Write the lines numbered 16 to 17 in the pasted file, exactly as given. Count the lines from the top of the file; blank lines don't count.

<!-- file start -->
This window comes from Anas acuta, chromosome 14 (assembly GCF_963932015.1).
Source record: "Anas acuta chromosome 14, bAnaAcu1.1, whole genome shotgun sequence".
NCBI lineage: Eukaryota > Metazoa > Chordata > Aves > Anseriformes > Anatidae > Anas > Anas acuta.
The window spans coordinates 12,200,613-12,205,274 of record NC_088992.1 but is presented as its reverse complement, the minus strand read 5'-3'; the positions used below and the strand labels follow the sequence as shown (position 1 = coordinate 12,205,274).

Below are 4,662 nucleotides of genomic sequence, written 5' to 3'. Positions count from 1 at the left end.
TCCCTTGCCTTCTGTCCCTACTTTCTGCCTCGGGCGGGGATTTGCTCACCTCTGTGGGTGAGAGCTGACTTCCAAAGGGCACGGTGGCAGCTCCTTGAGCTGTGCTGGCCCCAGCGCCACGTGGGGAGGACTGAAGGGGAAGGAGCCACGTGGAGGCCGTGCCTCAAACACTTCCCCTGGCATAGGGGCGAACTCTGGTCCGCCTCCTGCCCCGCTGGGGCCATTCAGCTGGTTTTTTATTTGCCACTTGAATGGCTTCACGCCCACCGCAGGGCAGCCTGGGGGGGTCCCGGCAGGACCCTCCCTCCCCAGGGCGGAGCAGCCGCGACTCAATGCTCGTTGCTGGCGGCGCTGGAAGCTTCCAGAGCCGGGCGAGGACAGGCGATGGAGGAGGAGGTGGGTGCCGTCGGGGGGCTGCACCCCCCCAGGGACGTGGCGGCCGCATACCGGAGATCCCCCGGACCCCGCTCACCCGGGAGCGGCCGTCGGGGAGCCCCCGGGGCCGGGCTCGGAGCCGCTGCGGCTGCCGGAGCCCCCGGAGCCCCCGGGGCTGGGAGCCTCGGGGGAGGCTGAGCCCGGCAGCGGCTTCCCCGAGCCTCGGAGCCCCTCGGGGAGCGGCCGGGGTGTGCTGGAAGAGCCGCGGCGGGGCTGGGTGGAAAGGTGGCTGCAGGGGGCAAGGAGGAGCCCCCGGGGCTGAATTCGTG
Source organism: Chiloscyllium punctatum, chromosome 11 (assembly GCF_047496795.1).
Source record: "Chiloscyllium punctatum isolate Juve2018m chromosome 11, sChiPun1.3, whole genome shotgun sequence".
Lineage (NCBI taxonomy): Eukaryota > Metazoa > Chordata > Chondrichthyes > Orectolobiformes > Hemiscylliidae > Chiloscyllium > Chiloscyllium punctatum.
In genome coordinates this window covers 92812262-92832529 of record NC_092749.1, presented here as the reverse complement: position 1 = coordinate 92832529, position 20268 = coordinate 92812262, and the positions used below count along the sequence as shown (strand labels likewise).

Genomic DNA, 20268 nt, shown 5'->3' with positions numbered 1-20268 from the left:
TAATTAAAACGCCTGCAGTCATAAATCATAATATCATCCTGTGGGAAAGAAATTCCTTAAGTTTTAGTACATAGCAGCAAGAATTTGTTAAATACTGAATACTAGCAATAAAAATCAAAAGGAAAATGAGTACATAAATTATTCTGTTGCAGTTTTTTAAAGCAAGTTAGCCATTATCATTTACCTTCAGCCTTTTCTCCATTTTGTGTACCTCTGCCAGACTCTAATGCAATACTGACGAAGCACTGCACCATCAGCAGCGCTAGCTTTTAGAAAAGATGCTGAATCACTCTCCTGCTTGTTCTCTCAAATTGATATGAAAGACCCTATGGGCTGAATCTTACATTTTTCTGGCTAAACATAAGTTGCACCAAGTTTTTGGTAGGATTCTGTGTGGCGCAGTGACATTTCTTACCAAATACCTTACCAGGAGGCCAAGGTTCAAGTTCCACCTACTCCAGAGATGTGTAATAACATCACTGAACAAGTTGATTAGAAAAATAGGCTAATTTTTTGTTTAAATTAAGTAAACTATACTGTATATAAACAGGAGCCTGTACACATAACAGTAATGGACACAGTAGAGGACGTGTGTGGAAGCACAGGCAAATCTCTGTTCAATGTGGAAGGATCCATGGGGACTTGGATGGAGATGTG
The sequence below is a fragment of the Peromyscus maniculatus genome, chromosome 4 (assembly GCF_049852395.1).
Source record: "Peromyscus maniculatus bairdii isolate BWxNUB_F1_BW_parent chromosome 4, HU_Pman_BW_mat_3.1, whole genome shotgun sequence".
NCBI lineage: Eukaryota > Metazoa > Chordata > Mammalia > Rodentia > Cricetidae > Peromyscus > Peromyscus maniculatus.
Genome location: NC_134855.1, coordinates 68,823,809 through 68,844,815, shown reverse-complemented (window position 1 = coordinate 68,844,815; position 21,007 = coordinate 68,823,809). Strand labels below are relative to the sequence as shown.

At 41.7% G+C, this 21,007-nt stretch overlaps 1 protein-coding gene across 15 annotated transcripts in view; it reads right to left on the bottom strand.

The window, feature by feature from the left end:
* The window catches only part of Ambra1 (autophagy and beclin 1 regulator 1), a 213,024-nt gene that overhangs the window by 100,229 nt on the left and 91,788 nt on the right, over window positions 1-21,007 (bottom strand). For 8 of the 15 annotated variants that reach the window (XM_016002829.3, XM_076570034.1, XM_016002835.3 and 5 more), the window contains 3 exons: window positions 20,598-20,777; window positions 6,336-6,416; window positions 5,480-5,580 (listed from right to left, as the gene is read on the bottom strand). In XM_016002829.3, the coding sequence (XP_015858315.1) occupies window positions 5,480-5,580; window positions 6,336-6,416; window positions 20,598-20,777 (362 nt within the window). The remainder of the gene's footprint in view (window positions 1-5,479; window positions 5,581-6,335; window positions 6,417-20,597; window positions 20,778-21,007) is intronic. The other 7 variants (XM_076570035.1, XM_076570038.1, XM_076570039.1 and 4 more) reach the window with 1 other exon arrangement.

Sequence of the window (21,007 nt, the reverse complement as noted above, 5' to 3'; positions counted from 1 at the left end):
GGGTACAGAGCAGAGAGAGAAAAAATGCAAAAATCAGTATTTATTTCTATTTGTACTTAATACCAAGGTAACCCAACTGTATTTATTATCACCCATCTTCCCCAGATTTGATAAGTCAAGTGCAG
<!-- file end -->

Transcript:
Genome location: NC_134855.1, coordinates 68,823,809 through 68,844,815, shown reverse-complemented (window position 1 = coordinate 68,844,815; position 21,007 = coordinate 68,823,809). Strand labels below are relative to the sequence as shown.

At 41.7% G+C, this 21,007-nt stretch overlaps 1 protein-coding gene across 15 annotated transcripts in view; it reads right to left on the bottom strand.